Articles on pre-exposure prophylaxis

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Pre-exposure prophylaxis is providing an exciting new innovation to tackle HIV prevention. shutterstock

Rings and things … other ways to prevent HIV are on the cards

Trials have shown that rates of HIV infection are reduced if people not infected with HIV take anti-retrovirals - known as pre-exposure prophylaxis (PrEP). But adherence to a daily dose is a problem.
Young women who attended the International AIDS Conference in Durban, South Africa. International AIDS Society/Rogan Ward

AIDS conference 2016: the gains, the gaps, the next global steps

The focus of the 2016 International AIDS Conference has on access to necessary antiretrovirals, equity and making sure no-one is left behind. But there is a funding gap that needs to be addressed.
Treatment has transformed the outlook for people living with HIV from almost certain death to a manageable chronic condition. Athit Perawongmetha/Reuters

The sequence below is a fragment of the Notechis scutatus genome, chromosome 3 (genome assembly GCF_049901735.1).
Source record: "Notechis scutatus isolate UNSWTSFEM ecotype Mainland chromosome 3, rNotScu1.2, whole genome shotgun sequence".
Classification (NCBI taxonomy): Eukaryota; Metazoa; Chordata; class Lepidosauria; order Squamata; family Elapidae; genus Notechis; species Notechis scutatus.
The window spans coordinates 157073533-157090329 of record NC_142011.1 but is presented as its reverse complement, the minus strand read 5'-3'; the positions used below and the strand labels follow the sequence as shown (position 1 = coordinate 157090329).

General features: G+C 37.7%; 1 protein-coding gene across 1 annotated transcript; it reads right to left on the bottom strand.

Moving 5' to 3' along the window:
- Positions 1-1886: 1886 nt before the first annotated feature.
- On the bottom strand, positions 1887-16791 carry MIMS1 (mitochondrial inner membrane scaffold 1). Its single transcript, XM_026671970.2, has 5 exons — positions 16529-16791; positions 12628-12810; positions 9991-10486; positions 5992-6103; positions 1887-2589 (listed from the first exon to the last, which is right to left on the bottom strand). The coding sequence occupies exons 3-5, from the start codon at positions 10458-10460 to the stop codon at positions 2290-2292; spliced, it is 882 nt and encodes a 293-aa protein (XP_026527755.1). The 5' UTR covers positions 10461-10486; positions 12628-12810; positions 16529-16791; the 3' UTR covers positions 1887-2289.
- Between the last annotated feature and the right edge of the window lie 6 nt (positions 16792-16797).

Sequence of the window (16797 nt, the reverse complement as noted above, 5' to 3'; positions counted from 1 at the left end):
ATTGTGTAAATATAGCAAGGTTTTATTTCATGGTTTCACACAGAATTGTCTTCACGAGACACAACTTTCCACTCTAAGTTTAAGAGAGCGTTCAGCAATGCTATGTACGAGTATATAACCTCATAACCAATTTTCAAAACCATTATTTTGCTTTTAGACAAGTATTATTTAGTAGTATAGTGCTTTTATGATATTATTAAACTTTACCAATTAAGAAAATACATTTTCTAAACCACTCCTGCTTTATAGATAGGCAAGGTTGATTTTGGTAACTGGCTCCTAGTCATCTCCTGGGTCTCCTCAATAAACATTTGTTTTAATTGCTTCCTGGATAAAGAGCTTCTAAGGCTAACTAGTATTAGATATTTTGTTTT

The scientific journey of AIDS from despair to cautious hope

Despite the breakthroughs in HIV and AIDS research, without an effective vaccine, the world will not get to zero new infections and deaths.
The WHO has recommended pre-exposure prophylaxis, or PrEP, as an additional HIV prevention choice for people with a high risk of being infected. Truvada has been licensed in South Africa. Epa/Maurizio Gambarini

How a drug can help prevent 5000 girls being infected with HIV every week

Young women in southern Africa are most at risk of becoming infected with HIV. If they take a pre-exposure prophylaxis like Truvada it could change their lives.

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